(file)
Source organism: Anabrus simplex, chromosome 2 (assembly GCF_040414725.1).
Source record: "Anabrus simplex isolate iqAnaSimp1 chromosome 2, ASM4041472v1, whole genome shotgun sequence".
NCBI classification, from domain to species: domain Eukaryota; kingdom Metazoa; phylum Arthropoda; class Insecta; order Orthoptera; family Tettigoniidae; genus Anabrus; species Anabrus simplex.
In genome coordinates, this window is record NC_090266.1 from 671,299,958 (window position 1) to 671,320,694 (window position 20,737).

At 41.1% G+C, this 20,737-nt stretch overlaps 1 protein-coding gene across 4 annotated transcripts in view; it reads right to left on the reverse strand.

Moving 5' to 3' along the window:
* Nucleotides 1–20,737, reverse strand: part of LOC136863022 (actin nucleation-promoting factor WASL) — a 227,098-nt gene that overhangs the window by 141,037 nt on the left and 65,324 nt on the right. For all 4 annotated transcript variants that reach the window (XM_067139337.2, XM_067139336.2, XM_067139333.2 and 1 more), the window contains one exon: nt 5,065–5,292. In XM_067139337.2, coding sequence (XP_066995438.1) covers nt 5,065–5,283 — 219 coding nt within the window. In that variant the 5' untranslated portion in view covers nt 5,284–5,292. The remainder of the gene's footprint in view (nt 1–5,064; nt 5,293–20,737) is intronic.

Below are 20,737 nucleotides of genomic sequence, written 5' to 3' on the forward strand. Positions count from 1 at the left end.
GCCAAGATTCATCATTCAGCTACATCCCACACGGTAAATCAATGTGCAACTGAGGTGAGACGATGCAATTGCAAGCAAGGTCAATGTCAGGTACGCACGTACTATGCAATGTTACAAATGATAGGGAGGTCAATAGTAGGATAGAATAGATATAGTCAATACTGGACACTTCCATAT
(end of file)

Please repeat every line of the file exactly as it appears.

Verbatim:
Source organism: Anabrus simplex, chromosome 2 (assembly GCF_040414725.1).
Source record: "Anabrus simplex isolate iqAnaSimp1 chromosome 2, ASM4041472v1, whole genome shotgun sequence".
NCBI classification, from domain to species: domain Eukaryota; kingdom Metazoa; phylum Arthropoda; class Insecta; order Orthoptera; family Tettigoniidae; genus Anabrus; species Anabrus simplex.
In genome coordinates, this window is record NC_090266.1 from 671,299,958 (window position 1) to 671,320,694 (window position 20,737).

At 41.1% G+C, this 20,737-nt stretch overlaps 1 protein-coding gene across 4 annotated transcripts in view; it reads right to left on the reverse strand.

Moving 5' to 3' along the window:
* Nucleotides 1–20,737, reverse strand: part of LOC136863022 (actin nucleation-promoting factor WASL) — a 227,098-nt gene that overhangs the window by 141,037 nt on the left and 65,324 nt on the right. For all 4 annotated transcript variants that reach the window (XM_067139337.2, XM_067139336.2, XM_067139333.2 and 1 more), the window contains one exon: nt 5,065–5,292. In XM_067139337.2, coding sequence (XP_066995438.1) covers nt 5,065–5,283 — 219 coding nt within the window. In that variant the 5' untranslated portion in view covers nt 5,284–5,292. The remainder of the gene's footprint in view (nt 1–5,064; nt 5,293–20,737) is intronic.

Below are 20,737 nucleotides of genomic sequence, written 5' to 3' on the forward strand. Positions count from 1 at the left end.
GCCAAGATTCATCATTCAGCTACATCCCACACGGTAAATCAATGTGCAACTGAGGTGAGACGATGCAATTGCAAGCAAGGTCAATGTCAGGTACGCACGTACTATGCAATGTTACAAATGATAGGGAGGTCAATAGTAGGATAGAATAGATATAGTCAATACTGGACACTTCCATAT